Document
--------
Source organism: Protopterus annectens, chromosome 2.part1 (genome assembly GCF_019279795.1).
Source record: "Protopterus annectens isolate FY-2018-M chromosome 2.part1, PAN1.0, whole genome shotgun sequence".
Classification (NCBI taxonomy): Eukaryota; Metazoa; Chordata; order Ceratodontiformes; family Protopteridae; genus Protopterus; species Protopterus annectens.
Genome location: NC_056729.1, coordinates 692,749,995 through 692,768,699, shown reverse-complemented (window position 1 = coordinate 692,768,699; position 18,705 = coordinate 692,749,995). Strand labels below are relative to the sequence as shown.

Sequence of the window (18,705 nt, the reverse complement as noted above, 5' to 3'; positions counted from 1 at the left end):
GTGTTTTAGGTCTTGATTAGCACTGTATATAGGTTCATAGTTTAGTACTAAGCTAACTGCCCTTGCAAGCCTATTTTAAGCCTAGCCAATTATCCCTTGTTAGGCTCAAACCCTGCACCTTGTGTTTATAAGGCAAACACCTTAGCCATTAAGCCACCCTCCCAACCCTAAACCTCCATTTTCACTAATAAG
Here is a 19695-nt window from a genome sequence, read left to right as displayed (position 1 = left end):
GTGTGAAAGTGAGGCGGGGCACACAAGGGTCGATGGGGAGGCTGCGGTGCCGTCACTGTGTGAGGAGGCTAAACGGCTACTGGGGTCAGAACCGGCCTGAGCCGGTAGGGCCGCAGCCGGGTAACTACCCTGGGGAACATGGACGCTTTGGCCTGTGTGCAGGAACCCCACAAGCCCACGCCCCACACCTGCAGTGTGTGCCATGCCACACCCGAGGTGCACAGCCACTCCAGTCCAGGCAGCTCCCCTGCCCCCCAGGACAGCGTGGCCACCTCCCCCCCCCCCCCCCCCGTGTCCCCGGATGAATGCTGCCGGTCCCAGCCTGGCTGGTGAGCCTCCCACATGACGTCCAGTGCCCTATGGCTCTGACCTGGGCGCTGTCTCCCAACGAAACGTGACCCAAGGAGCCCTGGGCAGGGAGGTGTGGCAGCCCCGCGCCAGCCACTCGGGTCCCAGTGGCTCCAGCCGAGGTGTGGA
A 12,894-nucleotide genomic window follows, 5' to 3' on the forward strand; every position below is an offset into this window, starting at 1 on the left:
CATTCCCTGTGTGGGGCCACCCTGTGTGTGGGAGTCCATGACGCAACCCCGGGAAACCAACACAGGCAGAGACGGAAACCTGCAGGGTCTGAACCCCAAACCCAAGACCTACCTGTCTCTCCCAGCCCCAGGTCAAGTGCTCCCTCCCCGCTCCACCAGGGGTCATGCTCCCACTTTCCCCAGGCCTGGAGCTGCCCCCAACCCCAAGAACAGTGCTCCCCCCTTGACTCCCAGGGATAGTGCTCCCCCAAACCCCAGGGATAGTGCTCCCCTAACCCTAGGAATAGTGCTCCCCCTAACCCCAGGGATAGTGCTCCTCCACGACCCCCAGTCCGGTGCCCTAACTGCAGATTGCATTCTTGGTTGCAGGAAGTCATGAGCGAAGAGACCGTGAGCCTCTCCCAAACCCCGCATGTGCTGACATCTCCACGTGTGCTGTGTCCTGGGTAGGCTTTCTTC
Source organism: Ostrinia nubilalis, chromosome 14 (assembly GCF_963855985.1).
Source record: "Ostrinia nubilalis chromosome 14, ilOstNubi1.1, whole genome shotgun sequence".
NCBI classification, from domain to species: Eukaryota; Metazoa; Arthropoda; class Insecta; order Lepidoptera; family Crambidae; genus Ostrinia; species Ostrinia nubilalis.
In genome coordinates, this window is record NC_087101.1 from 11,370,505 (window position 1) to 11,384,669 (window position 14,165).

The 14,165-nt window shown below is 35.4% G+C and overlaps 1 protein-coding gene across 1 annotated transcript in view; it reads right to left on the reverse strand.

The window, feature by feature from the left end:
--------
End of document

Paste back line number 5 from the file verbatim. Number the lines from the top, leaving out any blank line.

Sequence of the window (18,705 nt, the reverse complement as noted above, 5' to 3'; positions counted from 1 at the left end):